LION, WHO only made the move to the capital in recent months, despite having worked here for years, brought a new dimension to a campaign in which previously Barkat was considered the only real candidate.
He reminded me, in a way, of Russian-born billionaire Arkadi Gaydamak, who ran against successful hi-tech entrepreneur Barkat in the 2008 elections and in an effort to be elected spent a great deal of his already dwindling fortune buying debt-ridden Bikur Cholim Hospital and Beitar Football Club (both of which he was forced to part from afterwards).
“You can’t buy votes. Jerusalem is not for sale,” even the die-hard Beitar fans who dominate my neighborhood said at the time. And the sight of Lion wrapped in the club’s yellow-and-black scarf at this week’s match against arch rivals Hapoel Tel Aviv didn’t make the long-standing resident of Givatayim any less of an outsider in many Jerusalemites’ eyes.
It was no secret that Lion was backed by Yisrael Beytenu leader Avigdor Liberman and Shas politician Arye Deri (the former facing ongoing charges of corruption and the latter making a political comeback after serving a prison sentence).
Together they made strange bedfellows: A large component of Liberman’s constituents are stridently secular Russianspeaking immigrants; Deri’s following is among the Sephardi, ultra-Orthodox and poor, while Lion is modern Orthodox.
They were motivated, it seems, by an attempt to use the Jerusalem race to alter the balance in national coalition politics.
Some commentators saw the race in Jerusalem as running along “ethnic” lines, with Lion making an effort to reach out to the poorer neighborhoods. But the fact that Deri, Liberman and Lion joined forces in the first place belies this divide (as does the changing demographic composition of the streets where they campaigned, for that matter).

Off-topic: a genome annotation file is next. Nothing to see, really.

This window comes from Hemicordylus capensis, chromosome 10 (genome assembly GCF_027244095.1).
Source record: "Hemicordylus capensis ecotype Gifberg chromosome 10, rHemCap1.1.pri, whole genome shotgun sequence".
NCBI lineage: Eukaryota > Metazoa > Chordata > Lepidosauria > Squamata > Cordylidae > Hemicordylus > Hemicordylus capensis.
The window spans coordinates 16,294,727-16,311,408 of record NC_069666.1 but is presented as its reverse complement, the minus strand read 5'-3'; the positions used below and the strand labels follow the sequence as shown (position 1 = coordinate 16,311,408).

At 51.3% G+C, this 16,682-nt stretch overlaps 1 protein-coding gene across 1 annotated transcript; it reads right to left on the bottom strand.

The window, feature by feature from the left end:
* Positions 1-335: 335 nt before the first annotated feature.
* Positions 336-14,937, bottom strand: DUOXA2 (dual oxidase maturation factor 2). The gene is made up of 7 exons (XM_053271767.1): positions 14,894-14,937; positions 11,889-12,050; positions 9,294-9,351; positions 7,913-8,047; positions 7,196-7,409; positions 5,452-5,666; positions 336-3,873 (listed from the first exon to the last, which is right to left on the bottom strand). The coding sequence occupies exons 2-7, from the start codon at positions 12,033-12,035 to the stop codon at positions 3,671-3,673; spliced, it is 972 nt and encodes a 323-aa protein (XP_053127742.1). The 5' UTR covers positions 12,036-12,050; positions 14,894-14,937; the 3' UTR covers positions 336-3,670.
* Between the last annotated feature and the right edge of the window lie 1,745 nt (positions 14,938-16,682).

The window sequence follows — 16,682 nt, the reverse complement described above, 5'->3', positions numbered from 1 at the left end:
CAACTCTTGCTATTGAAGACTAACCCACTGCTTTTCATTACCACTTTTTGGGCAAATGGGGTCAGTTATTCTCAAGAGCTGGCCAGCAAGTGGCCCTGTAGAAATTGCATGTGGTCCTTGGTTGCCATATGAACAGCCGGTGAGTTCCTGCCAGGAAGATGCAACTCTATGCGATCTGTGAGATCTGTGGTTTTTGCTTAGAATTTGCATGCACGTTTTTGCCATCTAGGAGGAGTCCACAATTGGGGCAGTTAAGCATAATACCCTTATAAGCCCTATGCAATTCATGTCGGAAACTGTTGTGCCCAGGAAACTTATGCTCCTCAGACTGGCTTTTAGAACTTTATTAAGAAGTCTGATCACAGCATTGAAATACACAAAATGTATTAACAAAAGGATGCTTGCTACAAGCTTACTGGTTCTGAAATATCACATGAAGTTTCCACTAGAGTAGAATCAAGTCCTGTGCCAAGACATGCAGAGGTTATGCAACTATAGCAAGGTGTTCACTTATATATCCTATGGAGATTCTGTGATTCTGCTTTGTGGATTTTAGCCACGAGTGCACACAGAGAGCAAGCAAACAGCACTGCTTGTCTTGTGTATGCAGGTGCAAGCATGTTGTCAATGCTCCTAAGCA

The major difference this year was the change in voting patterns among the ultra- Orthodox. Unlike previous elections, there was no mass support of one candidate over another by haredim following the instructions of their rabbi leaders.
It’s possible that Jerusalem’s ultra-Orthodox see the modern Orthodox, including Lion, as more of a threat to their communities than the secular, given how hard it is to explain to their youth that there are religious Jews who overwhelmingly serve in the army, participate in the workforce and still find time for Torah study.
Part of Lion’s campaign, absurdly, tried to paint Barkat as a rabid left-winger who would divide Jerusalem. Arab residents, however, continued to vote with their feet, as in the past, largely staying away from the polls. Many are upset by Barkat’s plans for a tourism park in the Silwan neighborhood – plans that have been widely reported in the world press and that could cost some hapless Kashmiri his life.
Among Lion’s electioneering that most missed the mark, however, were the posters stating that Barkat “would turn Jerusalem into Paris, New York or London.” One man’s threat is another man’s promise, it seems.
The intention was to draw attention to Barkat’s bombastic sporting and cultural events – including the Formula One show and the Jerusalem Marathon – and present them as a danger to Jerusalem’s spiritual side.
Barkat, indeed, cannot afford to be complacent following his reelection.
Late, legendary mayor Teddy Kollek once told me that no job was harder or more rewarding than his.
Barkat now has another chance to leave his mark on the city and far beyond. That he succeeds in building something more lasting, more positive and more unifying than “a Holyland” or “a Disneyland” should be in all our prayers. Even those said in New York, London and Paris – not to mention Kashmir.
The writer is the editor of The International Jerusalem Post.